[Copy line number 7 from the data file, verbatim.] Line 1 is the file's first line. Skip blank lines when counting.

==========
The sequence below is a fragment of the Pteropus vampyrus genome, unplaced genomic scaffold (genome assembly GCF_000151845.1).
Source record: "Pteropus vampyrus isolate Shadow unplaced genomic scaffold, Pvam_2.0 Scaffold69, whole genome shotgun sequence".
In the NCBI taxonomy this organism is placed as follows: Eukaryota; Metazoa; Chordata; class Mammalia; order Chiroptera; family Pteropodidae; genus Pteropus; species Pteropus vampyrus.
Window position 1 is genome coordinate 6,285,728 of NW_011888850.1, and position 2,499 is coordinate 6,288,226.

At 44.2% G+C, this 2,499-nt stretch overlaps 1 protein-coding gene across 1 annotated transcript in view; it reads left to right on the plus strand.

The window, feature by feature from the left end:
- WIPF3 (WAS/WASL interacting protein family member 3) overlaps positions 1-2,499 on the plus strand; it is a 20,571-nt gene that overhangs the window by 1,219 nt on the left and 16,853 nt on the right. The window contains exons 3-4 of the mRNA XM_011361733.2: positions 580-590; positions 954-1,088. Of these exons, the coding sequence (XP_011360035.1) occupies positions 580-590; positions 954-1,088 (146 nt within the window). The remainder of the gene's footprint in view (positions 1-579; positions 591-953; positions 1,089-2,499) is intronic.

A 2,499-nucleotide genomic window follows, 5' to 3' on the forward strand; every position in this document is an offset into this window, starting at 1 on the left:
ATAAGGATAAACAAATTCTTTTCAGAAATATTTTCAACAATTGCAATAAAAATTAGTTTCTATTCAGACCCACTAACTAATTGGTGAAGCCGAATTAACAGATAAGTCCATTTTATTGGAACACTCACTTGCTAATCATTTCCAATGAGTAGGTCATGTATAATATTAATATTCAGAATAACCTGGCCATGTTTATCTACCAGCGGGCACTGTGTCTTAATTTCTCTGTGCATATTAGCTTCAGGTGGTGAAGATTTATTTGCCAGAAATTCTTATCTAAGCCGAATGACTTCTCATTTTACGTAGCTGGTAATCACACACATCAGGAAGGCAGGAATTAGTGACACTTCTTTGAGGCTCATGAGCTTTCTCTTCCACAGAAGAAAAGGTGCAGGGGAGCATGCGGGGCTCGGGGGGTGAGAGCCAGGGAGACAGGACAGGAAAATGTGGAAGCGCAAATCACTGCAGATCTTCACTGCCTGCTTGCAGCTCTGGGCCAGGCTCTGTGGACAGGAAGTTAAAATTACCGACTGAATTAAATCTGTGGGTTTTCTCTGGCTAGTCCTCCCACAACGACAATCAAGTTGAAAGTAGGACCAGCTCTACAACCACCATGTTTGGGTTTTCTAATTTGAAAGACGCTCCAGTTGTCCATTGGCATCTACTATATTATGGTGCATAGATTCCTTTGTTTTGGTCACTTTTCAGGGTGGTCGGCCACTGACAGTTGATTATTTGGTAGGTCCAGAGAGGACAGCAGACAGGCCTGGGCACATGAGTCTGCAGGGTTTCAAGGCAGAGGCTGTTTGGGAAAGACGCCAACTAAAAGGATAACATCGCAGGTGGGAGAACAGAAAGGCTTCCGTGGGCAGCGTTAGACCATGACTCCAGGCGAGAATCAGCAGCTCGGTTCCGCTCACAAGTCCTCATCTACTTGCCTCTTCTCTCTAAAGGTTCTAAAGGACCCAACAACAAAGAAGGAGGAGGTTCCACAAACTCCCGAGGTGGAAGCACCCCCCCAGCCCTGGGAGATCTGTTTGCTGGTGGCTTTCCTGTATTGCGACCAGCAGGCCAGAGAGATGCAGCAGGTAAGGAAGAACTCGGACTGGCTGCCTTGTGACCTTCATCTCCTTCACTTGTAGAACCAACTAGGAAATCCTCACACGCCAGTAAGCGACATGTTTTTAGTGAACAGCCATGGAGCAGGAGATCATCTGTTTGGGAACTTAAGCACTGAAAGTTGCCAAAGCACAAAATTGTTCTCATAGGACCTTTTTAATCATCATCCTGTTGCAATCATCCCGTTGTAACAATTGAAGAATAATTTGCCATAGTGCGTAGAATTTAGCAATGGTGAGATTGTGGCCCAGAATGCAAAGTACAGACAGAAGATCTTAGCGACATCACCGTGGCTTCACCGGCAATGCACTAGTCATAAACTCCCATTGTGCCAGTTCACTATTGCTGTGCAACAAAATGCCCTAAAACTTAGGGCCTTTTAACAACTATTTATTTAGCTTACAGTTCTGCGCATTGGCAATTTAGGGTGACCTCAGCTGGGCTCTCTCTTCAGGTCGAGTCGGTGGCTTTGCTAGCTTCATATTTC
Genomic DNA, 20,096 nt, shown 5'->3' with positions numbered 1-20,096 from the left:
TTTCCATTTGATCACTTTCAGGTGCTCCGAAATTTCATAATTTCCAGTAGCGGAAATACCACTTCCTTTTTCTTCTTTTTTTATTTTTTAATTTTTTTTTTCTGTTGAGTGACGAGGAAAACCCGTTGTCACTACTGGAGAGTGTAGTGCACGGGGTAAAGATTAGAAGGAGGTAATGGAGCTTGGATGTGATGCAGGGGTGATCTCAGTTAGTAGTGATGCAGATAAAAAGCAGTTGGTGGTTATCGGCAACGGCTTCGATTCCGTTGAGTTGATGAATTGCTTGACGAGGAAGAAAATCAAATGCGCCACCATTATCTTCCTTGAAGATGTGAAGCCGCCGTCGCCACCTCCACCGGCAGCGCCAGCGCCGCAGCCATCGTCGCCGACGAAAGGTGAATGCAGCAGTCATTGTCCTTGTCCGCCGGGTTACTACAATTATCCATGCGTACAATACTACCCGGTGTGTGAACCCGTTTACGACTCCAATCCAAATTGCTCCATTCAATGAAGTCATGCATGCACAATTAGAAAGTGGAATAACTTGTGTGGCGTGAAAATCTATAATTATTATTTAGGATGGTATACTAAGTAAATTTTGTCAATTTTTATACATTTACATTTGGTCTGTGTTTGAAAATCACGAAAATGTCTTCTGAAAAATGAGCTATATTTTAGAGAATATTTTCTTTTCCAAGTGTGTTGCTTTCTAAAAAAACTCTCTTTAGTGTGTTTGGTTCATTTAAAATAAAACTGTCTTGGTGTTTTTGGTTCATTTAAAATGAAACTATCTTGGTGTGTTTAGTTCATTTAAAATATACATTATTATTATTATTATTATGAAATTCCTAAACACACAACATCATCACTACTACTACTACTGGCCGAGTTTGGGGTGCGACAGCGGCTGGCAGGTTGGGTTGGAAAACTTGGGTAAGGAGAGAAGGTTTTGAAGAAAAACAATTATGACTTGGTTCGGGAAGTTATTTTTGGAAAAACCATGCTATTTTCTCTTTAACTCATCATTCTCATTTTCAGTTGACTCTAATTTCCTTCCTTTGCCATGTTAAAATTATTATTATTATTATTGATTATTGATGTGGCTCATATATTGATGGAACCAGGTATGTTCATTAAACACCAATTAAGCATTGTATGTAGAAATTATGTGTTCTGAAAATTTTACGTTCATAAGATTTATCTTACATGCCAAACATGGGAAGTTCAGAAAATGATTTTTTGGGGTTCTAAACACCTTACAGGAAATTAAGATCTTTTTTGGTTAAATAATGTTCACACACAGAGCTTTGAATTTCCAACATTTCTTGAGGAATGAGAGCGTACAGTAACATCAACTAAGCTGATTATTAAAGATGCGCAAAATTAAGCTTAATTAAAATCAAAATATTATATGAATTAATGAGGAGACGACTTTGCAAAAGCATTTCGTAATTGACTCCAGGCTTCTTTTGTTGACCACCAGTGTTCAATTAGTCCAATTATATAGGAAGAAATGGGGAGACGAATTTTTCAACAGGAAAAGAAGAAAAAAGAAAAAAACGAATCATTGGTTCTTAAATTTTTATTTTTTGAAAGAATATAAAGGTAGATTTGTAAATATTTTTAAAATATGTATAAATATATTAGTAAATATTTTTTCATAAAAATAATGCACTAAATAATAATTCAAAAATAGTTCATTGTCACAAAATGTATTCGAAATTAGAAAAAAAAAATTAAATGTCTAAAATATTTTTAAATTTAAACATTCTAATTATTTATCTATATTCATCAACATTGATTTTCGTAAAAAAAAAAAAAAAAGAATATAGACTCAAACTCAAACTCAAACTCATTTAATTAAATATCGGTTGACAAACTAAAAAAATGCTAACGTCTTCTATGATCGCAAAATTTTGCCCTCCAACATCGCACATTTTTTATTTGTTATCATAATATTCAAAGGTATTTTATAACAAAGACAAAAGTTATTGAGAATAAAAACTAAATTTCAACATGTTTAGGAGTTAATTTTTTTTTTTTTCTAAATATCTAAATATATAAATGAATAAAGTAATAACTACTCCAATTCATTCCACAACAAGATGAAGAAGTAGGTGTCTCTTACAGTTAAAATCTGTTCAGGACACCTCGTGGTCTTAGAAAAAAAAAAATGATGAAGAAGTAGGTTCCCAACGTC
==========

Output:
- WIPF3 (WAS/WASL interacting protein family member 3) overlaps positions 1-2,499 on the plus strand; it is a 20,571-nt gene that overhangs the window by 1,219 nt on the left and 16,853 nt on the right. The window contains exons 3-4 of the mRNA XM_011361733.2: positions 580-590; positions 954-1,088. Of these exons, the coding sequence (XP_011360035.1) occupies positions 580-590; positions 954-1,088 (146 nt within the window). The remainder of the gene's footprint in view (positions 1-579; positions 591-953; positions 1,089-2,499) is intronic.